In such instances, the only option is to make an application to restore a company by Court Order. Restoring a company this way is more complex and time consuming, and you are recommended to seek independent legal advice before undertaking this course of action.
The process begins by sending a completed claim form and Witness Statement to the Court (this can be the Companies List, formerly called the Companies Court, or certain County Courts that can deal with such applications), together with the £280 remittance fee.
They will return the issued form for you to send to both Companies House and the Government Legal Department (or the Duchy Lancaster or Duke of Cornwall, if the company was located in Lancaster or Cornwall respectively), the latter of which will set out the requirements for the company’s restoration.
These requirements will differ depending on what you intend to do with the company when it is restored. If you’re seeking to resume trading, they will request that all filings that the company would have had to make had it enjoyed an uninterrupted existence (such as accounts and confirmation statements) be written up and sent to Companies House.
Any filing disbursements or late penalties will also need to be paid. If, however, the company is being restored only to retrieve assets, the company will need to provide an ‘undertaking’ (essentially a ‘promise’ to the Court) which would usually be a promise to dissolve the company again, once said assets have been retrieved.In both cases, you’ll also need to pay a £300 Companies House restoration fee.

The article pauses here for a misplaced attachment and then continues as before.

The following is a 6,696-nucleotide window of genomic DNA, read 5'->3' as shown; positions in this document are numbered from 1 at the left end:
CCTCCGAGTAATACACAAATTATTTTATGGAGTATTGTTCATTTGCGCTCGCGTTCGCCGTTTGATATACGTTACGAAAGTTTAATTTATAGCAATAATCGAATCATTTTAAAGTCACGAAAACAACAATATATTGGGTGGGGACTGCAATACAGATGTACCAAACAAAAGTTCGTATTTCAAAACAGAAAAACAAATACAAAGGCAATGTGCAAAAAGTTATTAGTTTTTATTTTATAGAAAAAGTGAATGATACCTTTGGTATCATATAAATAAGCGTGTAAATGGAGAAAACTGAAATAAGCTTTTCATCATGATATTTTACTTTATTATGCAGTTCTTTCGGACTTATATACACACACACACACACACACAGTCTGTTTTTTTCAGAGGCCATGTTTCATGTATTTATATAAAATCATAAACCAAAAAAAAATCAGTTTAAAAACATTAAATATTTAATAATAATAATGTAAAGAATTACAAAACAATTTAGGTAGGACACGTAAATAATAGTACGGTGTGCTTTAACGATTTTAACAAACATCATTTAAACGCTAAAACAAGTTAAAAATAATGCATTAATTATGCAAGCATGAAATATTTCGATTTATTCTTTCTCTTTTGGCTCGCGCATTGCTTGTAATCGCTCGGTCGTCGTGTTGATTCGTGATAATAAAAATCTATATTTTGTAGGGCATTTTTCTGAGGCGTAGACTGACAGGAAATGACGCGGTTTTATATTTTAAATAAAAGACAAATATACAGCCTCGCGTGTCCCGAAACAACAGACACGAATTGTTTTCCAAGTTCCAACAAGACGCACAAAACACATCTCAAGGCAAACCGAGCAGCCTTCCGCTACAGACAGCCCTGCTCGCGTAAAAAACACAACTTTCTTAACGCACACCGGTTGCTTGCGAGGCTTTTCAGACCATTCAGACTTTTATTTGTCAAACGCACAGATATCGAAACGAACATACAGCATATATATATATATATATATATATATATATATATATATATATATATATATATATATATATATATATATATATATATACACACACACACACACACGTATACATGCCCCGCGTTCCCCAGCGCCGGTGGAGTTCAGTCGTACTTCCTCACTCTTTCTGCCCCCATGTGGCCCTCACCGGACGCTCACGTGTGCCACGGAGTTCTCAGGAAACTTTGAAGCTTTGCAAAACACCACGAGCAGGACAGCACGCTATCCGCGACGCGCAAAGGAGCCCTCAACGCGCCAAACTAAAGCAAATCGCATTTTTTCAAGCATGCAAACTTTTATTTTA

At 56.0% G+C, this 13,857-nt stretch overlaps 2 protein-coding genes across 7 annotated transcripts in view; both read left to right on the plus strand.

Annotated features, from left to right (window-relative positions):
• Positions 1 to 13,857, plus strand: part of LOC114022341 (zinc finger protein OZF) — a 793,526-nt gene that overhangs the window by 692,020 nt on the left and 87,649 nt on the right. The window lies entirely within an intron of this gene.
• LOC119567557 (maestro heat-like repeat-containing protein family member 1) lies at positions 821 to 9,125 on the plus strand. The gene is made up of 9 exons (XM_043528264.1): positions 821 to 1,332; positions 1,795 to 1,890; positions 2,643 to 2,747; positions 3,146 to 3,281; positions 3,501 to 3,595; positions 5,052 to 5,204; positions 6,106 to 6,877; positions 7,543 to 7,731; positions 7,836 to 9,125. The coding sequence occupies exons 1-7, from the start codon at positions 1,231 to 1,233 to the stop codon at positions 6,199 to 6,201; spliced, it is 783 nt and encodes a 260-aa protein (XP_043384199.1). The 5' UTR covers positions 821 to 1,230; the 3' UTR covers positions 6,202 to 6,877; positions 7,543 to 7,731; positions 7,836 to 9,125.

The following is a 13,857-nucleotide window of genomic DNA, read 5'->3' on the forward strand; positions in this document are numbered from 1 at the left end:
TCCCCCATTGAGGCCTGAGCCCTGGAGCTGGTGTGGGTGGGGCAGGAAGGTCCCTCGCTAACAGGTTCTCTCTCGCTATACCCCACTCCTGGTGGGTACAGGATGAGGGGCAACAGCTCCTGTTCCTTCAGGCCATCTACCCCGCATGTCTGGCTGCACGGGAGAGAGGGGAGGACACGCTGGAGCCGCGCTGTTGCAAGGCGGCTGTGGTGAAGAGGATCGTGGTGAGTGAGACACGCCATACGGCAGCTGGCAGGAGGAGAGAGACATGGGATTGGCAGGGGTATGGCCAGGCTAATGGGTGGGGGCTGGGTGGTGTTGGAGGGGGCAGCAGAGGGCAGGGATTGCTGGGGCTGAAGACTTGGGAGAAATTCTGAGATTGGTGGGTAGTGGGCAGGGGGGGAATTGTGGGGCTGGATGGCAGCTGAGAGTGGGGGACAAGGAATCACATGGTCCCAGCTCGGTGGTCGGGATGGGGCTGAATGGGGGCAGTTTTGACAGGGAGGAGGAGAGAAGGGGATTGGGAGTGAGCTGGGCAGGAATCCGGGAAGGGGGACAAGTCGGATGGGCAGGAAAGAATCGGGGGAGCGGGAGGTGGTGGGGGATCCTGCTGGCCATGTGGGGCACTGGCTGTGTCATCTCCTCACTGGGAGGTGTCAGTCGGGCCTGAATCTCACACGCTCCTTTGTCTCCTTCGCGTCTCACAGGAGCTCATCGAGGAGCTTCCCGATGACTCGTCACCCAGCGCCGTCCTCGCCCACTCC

Once the required actions have been completed, you’ll need to let the Court know that the Government Legal Department (or Duchy of Lancaster or Duke of Cornwall, where applicable) consents to the restoration of the company. You will then receive the draft Order (as well as Form of Undertaking, if applicable) for you to send to the Court, who will duly return sealed copies back to you. The final step is to send the documents to Companies House for completion of the restoration.
It is not just former directors or shareholders who can apply for a Court Order to restore a company. Any of the following also have the ability to make an application:
- Worked for the company
- Did business with the company
- Are owed money from the business
- Are responsible for the company’s employee pension fund
- Have a shared or competing interest in property or land
When a dissolved company name is no longer available
When a company is dissolved and struck off the register, its name becomes available. This means that, during the time your company was not in existence, another company may have been incorporated using the dissolved company name, or one which is deemed ‘too similar’. If this happens, you will need to choose a new name before making your company restoration application.
If the alternative name is rejected by Companies House and cannot be registered, your company will be restored under its unique company registration number (CRN), which will serve as a temporary name. You will then have 14 days after the restoration date to choose a new company name and notify Companies House.
Need help to restore a company?
If you require assistance with restoring a dissolved company, our Company Secretarial Team will be happy to discuss the matter with you and provide a quotation. Please call 020 3984 5385 or email email@example.com for further information.